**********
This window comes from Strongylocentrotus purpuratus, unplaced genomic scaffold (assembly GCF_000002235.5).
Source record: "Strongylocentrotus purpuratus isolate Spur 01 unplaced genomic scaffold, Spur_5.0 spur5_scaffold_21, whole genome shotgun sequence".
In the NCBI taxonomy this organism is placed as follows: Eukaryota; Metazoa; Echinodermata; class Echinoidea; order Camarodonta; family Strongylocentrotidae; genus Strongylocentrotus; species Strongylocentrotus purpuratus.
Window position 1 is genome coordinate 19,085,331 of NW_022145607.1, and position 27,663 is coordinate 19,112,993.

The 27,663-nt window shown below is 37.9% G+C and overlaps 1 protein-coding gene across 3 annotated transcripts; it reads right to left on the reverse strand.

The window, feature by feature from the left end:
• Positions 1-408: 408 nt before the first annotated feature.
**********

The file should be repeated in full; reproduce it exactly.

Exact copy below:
This window comes from Strongylocentrotus purpuratus, unplaced genomic scaffold (assembly GCF_000002235.5).
Source record: "Strongylocentrotus purpuratus isolate Spur 01 unplaced genomic scaffold, Spur_5.0 spur5_scaffold_21, whole genome shotgun sequence".
In the NCBI taxonomy this organism is placed as follows: Eukaryota; Metazoa; Echinodermata; class Echinoidea; order Camarodonta; family Strongylocentrotidae; genus Strongylocentrotus; species Strongylocentrotus purpuratus.
Window position 1 is genome coordinate 19,085,331 of NW_022145607.1, and position 27,663 is coordinate 19,112,993.

The 27,663-nt window shown below is 37.9% G+C and overlaps 1 protein-coding gene across 3 annotated transcripts; it reads right to left on the reverse strand.

The window, feature by feature from the left end:
• Positions 1-408: 408 nt before the first annotated feature.